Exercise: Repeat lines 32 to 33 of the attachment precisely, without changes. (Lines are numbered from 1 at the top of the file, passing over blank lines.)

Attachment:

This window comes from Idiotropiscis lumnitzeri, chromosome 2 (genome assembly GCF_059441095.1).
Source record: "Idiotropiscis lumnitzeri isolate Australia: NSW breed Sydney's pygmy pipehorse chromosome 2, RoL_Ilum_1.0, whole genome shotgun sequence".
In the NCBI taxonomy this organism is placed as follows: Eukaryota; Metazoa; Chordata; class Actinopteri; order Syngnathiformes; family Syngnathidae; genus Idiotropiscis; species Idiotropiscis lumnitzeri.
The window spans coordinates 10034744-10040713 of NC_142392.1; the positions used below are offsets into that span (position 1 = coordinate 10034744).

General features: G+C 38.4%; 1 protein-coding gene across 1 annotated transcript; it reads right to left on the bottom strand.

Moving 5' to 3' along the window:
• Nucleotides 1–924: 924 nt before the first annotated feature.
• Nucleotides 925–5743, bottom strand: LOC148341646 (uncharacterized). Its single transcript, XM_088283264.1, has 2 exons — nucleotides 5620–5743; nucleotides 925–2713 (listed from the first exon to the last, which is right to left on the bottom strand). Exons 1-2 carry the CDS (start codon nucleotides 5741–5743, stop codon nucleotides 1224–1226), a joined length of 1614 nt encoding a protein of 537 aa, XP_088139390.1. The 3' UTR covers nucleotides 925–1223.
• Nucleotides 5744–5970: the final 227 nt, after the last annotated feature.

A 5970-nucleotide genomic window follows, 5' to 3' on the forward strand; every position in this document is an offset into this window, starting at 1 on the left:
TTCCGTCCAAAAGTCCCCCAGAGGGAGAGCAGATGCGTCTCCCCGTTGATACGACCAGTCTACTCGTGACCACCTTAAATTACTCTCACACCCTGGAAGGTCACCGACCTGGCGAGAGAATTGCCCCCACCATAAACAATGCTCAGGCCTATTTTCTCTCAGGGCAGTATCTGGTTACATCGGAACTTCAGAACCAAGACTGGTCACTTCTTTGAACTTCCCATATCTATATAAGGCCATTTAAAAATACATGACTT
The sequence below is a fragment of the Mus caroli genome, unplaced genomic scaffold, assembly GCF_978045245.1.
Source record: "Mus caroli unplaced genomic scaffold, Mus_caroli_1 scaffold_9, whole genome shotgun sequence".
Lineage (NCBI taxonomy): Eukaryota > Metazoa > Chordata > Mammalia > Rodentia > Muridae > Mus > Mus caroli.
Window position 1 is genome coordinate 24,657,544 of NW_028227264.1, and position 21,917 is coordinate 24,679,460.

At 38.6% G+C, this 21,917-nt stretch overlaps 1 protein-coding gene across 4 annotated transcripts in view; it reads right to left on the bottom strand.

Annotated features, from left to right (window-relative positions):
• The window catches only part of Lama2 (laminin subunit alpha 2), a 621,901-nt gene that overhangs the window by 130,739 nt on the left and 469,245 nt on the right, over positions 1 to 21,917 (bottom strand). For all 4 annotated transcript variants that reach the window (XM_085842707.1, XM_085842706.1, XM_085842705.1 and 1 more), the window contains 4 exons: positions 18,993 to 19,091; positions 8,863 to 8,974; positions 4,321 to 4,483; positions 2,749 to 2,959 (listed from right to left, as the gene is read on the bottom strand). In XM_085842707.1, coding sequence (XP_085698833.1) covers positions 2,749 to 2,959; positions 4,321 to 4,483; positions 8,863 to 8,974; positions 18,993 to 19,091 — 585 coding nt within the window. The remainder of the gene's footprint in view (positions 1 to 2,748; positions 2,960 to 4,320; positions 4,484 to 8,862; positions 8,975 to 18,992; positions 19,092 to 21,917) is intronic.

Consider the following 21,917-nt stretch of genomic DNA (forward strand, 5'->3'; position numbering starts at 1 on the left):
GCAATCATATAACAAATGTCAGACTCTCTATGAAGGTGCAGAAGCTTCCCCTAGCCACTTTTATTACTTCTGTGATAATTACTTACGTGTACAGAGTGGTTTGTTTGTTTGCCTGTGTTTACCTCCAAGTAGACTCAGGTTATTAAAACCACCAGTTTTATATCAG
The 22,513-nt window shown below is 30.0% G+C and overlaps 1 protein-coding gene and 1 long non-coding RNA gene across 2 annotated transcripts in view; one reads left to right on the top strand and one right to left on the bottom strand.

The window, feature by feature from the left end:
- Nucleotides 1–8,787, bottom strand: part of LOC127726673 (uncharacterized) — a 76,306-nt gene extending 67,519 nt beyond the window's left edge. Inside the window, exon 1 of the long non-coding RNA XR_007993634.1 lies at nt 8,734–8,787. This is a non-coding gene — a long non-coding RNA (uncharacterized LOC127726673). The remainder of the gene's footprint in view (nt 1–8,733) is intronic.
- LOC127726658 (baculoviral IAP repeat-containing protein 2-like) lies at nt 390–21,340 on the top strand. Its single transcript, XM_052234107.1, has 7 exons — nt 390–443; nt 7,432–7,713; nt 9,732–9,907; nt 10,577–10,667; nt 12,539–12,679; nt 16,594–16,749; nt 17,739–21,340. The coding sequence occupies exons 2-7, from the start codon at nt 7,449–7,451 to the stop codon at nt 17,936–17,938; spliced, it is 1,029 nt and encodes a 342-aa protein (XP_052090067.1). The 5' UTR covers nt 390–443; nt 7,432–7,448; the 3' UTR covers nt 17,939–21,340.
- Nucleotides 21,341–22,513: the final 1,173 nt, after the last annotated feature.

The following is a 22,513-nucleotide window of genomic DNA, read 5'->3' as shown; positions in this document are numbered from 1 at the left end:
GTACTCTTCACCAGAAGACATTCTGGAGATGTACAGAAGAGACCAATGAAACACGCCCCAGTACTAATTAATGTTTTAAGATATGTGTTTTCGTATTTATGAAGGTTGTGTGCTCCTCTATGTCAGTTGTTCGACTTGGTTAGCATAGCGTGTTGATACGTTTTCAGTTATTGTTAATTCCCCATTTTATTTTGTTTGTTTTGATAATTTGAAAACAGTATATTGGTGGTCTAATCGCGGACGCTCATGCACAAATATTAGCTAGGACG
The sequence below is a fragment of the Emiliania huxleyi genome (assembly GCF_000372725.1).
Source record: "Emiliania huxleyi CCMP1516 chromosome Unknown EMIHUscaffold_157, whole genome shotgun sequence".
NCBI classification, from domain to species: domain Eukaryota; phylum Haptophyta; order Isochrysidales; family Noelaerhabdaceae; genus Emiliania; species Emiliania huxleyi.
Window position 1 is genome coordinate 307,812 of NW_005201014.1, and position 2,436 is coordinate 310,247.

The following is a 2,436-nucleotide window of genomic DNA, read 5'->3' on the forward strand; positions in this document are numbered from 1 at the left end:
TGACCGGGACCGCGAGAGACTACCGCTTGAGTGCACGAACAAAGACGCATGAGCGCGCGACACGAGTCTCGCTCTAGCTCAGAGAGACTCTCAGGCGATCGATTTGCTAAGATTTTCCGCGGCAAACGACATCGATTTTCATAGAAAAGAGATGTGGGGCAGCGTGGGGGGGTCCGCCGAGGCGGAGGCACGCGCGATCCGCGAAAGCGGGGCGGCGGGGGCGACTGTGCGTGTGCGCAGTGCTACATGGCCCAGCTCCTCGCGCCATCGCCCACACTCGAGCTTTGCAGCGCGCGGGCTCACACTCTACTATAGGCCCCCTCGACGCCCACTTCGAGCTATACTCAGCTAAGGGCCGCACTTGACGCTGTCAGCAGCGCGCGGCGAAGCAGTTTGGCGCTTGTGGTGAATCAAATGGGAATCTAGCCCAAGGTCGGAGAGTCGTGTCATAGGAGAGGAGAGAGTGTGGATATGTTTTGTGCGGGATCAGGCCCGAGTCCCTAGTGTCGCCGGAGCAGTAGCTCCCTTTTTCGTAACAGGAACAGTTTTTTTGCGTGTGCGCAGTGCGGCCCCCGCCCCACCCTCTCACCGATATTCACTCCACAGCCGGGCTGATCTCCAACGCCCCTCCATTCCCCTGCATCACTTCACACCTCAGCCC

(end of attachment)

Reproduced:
The following is a 2,436-nucleotide window of genomic DNA, read 5'->3' on the forward strand; positions in this document are numbered from 1 at the left end:
TGACCGGGACCGCGAGAGACTACCGCTTGAGTGCACGAACAAAGACGCATGAGCGCGCGACACGAGTCTCGCTCTAGCTCAGAGAGACTCTCAGGCGATCGATTTGCTAAGATTTTCCGCGGCAAACGACATCGATTTTCATAGAAAAGAGATGTGGGGCAGCGTGGGGGGGTCCGCCGAGGCGGAGGCACGCGCGATCCGCGAAAGCGGGGCGGCGGGGGCGACTGTGCGTGTGCGCAGTGCTACATGGCCCAGCTCCTCGCGCCATCGCCCACACTCGAGCTTTGCAGCGCGCGGGCTCACACTCTACTATAGGCCCCCTCGACGCCCACTTCGAGCTATACTCAGCTAAGGGCCGCACTTGACGCTGTCAGCAGCGCGCGGCGAAGCAGTTTGGCGCTTGTGGTGAATCAAATGGGAATCTAGCCCAAGGTCGGAGAGTCGTGTCATAGGAGAGGAGAGAGTGTGGATATGTTTTGTGCGGGATCAGGCCCGAGTCCCTAGTGTCGCCGGAGCAGTAGCTCCCTTTTTCGTAACAGGAACAGTTTTTTTGCGTGTGCGCAGTGCGGCCCCCGCCCCACCCTCTCACCGATATTCACTCCACAGCCGGGCTGATCTCCAACGCCCCTCCATTCCCCTGCATCACTTCACACCTCAGCCC